Animal Magic: What’s with all the different names?
There are many different names for animal guides and it depends on what tradition or pathway you follow and a lot of them seem to be interchangeable.
Totem appears to be one of the more commonly used terms although it is often associated with Native American and Aboriginal tribes. Then there is animal spirit guide, messenger, companion, kindred animal, counsellor, fetch, medicine, ally and power animal to name but a few.
Interestingly enough when I looked up the word ‘totem’ to find the original meaning. It says “a totem is a spirit being, sacred object or symbol that serves as an emblem of a group of people such as a family, clan, lineage or tribe”. So actually it seems that in modern paganism we have twisted the term to mean ‘power animal or guide’.
Spirit guide seems to be the term used mostly in shamanic practices and that makes sense to me because the animal guides are met whilst journeying in the spirit realm/Otherworld. But a lot of cultures believe that animals have a spirit and the term has been used all over the world.
Messengers and counsellors is a general term applied to those animals that pop in and literally give messages or deliver counsel.
Fetch is an Irish folklore term that means a spirit guide which can be in the form of a person or an animal. There are varying beliefs about the fetch some say that it is the true spirit of a person and appears in three forms. The fetch beast, which equates to our ideas of a totem animal, the fetch wyf, a contra sexual spirit of the person whom it guides and the fetch god which is the divine face of our own fetch. The fetch in this case would be your true or lifelong familiar/totem.
Fetch can also mean a spirit doppelganger spirit that takes on the appearance of someone who has just died or is about to die. It isn’t actually the ghost of a person but an imitation of someone who is still alive. Although folklore states that seeing a fetch is a sign that the person it portrays is about to die.
Similarly the word fylgja is from the Norse tradition and means the same as a fetch – a spirit (person or animal) who accompanies a person in connection to their fate or fortune. A Norse vitki (sorcerer) would not only draw power from his fylgia but could also project his conscious will into it in order for it to carry out magical workings. The fylgia brought huge responsibilities and power but could also throw hardships and challenges into the mix too. The fylgia would mould itself to the personality of the person it was attached to and the well being of the human would depend on the well being of the animal fylgia. Many Norse believed that the fylgia was in fact part of the hugr or soul and that it was capable of leaving the body and projecting itself elsewhere.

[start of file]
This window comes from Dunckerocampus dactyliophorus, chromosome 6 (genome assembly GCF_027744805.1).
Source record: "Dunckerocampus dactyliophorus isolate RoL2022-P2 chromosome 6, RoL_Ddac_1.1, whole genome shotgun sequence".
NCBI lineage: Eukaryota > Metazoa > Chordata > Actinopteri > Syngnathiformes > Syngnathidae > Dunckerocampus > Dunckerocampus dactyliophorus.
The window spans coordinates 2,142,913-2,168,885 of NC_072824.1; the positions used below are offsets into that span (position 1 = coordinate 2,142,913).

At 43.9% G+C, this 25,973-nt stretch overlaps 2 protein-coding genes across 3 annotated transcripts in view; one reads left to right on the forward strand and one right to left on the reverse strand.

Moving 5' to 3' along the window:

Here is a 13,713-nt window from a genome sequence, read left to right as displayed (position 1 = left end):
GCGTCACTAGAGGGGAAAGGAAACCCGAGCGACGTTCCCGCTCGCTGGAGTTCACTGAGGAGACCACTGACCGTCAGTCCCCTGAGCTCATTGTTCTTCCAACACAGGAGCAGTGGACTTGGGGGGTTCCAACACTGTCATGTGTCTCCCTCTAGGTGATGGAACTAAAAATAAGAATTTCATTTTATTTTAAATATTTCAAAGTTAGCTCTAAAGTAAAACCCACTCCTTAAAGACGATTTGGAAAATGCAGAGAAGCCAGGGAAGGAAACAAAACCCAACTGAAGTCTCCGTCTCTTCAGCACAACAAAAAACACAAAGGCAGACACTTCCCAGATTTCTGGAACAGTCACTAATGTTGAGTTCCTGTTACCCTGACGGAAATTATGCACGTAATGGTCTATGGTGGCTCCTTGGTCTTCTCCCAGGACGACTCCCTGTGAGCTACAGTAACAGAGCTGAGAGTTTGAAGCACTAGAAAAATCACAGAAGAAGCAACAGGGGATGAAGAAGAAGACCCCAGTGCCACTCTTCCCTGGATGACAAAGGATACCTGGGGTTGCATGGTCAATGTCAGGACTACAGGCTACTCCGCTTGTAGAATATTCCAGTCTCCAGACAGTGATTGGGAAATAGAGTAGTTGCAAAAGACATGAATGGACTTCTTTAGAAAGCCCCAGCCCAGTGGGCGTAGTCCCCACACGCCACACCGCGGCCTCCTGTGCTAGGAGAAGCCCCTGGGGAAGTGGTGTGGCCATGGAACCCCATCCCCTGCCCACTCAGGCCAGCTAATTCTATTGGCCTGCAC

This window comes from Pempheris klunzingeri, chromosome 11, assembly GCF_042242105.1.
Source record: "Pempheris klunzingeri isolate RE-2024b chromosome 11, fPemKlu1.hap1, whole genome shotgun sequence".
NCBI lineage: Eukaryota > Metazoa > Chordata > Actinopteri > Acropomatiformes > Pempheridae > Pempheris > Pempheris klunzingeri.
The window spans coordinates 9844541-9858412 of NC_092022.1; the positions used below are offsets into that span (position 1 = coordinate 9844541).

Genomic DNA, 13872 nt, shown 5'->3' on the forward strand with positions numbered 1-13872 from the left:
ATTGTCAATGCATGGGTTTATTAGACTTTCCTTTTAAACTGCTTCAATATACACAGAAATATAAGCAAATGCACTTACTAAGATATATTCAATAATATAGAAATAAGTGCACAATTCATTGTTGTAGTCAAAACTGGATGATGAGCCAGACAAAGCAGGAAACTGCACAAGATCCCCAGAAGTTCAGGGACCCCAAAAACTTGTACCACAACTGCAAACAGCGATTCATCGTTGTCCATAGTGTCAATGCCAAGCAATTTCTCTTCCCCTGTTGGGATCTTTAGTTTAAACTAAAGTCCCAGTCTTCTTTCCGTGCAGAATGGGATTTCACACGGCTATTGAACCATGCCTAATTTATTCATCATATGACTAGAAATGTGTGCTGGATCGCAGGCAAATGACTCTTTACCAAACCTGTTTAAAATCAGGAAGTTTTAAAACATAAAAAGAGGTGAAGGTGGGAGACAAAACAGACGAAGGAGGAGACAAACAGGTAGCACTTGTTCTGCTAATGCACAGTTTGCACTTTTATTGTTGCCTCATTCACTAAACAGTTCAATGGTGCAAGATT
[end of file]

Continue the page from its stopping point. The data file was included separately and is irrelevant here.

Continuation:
Animal medicine is another Native American term which describes the power and spirit that the animal carries within. Just as you would work with plant medicine for magical purpose animal medicine is the same, it is the essence and characteristics of the animal that can be tapped into.
Power animal is another shamanic term that refers to the idea that the spirit of animals can physically and psychologically empower us, hence the term ‘power’.
Totemism is a system of belief in which people have a mystical relationship with a spirit being such as an animal (or a plant). The spirit interacts with the group or individual and serves as their symbol. The term ‘totem’ derives from the Ojibwa word ‘ototeman’ which translates as ‘one’s brother-sister kin’. The Ojibwa clans used to emulate their animal spirits by wearing animal skins and often named their clans after animals that lived in their immediate area. Apparently the Great Spirit gifted the toodaims (totems) to the Ojibwa clan as a reminder that clan members are all related to one another.
Group totems are often based on myth or ritual and a particular animal would often become the group totem because of an event or particular moment in the past of the tribe.
Individual totemism is the relationship between a person and a particular animal that they believe can grant them special power. This type of totemism was often connected with group leaders, chiefs, medicine men or shamans.
Animism is ‘the attribution of a living soul to plants, inanimate objects, and natural phenomena’. The word animism is derived from the Latin word ‘anima’ which means ‘breath’ or ‘soul’. It is the belief that a soul or spirit exists in every object whether it is an animal, plant or rock.
So what term do I use?
When I first started working with animals and their magic I used the name totem purely because it was the most common term. But I have to admit it never really sat quite right with me. I am a Witch, one that works with the old ways, so actually fetch seems to suit me much more. But…this is your journey, not mine so I would say go with whatever term you find more comfortable. And in fact your animal may even be able to guide you with the right name for you to use. Trust your intuition, trust your animal advice. In general I work with the phrase ’animal spirit guide’.
To watch a replay of my live talk on animal magic, click below
Information from Pagan Portals Animal Magic by Rachel Patterson